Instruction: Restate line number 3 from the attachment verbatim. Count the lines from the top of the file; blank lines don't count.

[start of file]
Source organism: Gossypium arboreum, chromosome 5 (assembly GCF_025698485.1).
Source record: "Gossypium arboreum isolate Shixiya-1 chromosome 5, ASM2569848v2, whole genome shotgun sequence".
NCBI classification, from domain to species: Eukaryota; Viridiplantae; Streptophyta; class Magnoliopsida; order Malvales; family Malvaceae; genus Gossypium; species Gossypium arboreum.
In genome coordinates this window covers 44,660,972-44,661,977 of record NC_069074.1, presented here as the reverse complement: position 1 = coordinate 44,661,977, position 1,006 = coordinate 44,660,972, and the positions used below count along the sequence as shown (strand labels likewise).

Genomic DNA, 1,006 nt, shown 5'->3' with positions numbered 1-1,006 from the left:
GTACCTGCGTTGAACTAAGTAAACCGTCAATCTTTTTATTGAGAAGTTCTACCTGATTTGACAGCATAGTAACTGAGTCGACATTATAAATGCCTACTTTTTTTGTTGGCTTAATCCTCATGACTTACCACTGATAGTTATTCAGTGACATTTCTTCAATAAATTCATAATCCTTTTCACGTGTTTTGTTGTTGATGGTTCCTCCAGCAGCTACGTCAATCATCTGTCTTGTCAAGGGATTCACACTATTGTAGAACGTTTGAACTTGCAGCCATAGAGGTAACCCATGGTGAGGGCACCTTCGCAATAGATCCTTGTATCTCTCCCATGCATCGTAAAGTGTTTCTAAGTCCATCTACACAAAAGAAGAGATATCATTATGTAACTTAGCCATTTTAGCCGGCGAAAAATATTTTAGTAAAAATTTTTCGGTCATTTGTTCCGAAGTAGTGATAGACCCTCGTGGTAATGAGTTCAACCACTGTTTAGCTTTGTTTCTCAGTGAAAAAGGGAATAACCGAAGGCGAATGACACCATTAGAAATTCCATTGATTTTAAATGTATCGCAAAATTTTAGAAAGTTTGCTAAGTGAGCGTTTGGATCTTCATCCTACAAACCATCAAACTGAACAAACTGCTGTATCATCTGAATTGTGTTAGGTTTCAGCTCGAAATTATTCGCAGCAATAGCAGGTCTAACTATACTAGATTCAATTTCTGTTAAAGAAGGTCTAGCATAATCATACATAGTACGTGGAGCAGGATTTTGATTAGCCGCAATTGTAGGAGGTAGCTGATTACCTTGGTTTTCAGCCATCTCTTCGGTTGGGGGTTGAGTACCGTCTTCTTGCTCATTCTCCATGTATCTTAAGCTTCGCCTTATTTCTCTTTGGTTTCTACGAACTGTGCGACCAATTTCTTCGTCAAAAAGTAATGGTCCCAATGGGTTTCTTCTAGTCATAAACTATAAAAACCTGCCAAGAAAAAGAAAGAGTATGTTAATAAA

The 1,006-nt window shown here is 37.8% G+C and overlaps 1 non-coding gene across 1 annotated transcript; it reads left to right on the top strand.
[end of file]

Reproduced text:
NCBI classification, from domain to species: Eukaryota; Viridiplantae; Streptophyta; class Magnoliopsida; order Malvales; family Malvaceae; genus Gossypium; species Gossypium arboreum.